Bottom line, most wholesale nurseries do not want unqualified unlicensed gardeners in their nursery.

Most times you drive your truck down the lanes to pull your plants. Some smaller wholesale nurseries will have automatic electric carts for you to drive and a few of the smaller nurseries have nursery carts.
Usually I drive my truck or take the electric cart along with a clip board to list the plants that I want loaded and delivered to the job site.
Only occasionally do I Ioad my truck with plants. My Toyota pick up can hold only 80 one gallon plants and that is a pretty small amount of plants to buy when doing a garden installation.

Photo: Sweetlane Wholesale - rows upon rows of mugo pines.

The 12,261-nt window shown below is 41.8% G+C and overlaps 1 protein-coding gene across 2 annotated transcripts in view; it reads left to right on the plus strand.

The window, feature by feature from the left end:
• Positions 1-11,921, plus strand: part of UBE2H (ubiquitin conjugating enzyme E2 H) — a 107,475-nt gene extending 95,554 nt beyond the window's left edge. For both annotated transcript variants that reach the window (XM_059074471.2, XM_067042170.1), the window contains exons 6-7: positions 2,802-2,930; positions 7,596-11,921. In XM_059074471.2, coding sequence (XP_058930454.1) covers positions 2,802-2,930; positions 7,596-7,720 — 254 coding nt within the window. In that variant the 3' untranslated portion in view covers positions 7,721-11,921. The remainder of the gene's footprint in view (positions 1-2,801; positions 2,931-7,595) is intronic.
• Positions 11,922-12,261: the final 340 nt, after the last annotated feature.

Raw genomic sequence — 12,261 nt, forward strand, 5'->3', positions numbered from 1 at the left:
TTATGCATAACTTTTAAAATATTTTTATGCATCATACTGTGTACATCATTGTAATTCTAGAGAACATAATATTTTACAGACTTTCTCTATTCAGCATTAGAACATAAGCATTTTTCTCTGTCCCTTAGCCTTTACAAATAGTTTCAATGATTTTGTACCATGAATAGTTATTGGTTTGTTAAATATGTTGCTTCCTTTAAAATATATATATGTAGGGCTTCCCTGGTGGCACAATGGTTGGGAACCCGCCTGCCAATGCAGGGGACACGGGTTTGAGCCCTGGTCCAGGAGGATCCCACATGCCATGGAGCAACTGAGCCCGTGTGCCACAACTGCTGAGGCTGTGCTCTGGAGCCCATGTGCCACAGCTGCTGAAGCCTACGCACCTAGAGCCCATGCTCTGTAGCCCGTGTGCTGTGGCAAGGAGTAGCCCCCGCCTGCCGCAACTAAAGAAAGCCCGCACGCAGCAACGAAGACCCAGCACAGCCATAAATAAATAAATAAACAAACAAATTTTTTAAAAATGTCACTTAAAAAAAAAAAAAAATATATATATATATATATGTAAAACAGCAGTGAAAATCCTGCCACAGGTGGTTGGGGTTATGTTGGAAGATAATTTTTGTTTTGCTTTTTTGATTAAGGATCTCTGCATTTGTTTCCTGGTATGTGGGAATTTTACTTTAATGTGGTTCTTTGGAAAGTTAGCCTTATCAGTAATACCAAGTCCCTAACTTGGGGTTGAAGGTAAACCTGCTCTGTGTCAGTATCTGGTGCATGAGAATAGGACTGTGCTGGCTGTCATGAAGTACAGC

From Untitled Album



Then there are the retail / semi- wholesale nurseries. These are usually small to moderately sized growers that have a retail store and a separate window for semi-wholesale customers. These nurseries offer a volume discount to those who are regular customers who may or may not have their licenses. They generally offer 25 to 50 percent off the retail price.
That can be a great deal of savings, especially to those who do not have the ability to purchase directly from a wholesaler.
This type of nursery often uses the same type of retail advertising that a retail nursery uses because they are sharing and targeting to the same type of patron.

A wholesale nursery does not want a retail customer to come to their wholesale nursery.
They sell their plants to an Independent Garden Center ( IGC) and often the marketing of the plants is left up to the IGC.

The IGC and the Wholesale nursery have to walk a fine line because often times the IGC does not want the public to know who they are buying their plants from and or the Wholesale nursery does not want to get calls from Jane Gardener looking for one or two plants.